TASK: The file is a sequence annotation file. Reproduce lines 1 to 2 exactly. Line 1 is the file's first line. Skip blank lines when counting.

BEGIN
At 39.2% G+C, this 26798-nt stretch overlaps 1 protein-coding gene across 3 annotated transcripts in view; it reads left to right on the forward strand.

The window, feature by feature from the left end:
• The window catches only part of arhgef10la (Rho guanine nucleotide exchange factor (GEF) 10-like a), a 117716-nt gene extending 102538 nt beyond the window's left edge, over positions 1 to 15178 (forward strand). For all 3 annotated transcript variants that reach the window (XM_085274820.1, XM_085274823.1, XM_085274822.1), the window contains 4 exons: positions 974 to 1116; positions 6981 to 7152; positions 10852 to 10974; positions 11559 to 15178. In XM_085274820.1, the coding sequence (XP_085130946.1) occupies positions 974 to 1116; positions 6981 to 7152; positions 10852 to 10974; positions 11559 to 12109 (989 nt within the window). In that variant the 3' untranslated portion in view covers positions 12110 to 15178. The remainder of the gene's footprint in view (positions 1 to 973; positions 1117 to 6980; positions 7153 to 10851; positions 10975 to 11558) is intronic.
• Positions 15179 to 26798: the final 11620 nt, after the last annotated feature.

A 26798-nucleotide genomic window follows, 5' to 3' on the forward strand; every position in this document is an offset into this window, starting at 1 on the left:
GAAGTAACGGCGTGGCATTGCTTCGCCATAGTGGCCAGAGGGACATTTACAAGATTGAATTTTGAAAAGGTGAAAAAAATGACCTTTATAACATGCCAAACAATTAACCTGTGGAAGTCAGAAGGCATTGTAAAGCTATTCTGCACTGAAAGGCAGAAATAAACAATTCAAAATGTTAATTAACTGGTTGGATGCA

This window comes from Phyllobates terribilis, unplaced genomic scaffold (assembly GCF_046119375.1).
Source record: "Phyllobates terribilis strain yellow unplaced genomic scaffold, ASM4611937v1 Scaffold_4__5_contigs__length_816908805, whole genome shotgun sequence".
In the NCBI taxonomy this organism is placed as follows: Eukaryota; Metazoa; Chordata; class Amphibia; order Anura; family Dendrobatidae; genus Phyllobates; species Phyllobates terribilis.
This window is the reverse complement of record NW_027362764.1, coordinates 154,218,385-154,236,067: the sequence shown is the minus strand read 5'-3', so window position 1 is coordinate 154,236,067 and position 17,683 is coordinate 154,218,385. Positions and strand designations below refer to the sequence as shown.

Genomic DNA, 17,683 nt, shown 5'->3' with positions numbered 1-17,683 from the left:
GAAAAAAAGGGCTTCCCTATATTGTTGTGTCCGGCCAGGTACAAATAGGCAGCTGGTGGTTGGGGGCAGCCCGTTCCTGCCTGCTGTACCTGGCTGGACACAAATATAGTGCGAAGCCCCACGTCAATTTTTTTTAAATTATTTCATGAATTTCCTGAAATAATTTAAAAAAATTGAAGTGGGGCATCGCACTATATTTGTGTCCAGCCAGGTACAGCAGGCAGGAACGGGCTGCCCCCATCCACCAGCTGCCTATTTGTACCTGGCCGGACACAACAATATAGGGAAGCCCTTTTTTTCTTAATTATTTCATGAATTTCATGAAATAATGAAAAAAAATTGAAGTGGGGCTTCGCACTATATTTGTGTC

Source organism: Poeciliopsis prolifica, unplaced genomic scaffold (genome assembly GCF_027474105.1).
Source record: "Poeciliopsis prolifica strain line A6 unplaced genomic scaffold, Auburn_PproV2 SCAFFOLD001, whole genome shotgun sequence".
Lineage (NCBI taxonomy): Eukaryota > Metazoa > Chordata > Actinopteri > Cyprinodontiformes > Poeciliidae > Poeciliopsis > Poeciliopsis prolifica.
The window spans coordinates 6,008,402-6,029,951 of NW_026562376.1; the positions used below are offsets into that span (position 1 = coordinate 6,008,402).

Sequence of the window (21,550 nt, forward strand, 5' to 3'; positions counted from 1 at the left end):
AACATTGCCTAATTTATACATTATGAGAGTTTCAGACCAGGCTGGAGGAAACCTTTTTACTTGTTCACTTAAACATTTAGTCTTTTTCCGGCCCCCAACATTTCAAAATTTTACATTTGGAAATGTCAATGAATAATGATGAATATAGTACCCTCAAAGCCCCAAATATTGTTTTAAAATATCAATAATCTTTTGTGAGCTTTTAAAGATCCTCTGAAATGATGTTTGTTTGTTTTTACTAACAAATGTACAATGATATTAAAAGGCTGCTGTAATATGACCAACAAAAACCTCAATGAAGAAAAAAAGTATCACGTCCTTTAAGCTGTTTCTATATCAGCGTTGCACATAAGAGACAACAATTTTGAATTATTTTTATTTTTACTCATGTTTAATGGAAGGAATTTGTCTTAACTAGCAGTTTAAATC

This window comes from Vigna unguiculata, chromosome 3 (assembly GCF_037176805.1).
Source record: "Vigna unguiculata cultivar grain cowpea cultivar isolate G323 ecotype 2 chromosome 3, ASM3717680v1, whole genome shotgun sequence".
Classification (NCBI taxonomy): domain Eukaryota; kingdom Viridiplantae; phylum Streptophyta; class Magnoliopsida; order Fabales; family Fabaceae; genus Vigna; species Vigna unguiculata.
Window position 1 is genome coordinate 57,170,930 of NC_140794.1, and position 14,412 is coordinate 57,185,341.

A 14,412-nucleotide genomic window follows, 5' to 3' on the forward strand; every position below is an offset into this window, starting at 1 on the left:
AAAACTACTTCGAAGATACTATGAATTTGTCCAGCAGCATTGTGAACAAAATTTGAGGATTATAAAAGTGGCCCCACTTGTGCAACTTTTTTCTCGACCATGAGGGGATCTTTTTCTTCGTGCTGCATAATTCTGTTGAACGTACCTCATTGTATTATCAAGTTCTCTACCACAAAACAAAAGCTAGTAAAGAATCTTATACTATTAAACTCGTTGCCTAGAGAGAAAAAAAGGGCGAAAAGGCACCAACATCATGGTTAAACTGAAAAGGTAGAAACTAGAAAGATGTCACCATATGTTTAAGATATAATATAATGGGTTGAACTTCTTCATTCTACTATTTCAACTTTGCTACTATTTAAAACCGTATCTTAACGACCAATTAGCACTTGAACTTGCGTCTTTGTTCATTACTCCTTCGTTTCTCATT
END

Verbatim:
At 39.2% G+C, this 26798-nt stretch overlaps 1 protein-coding gene across 3 annotated transcripts in view; it reads left to right on the forward strand.

The window, feature by feature from the left end: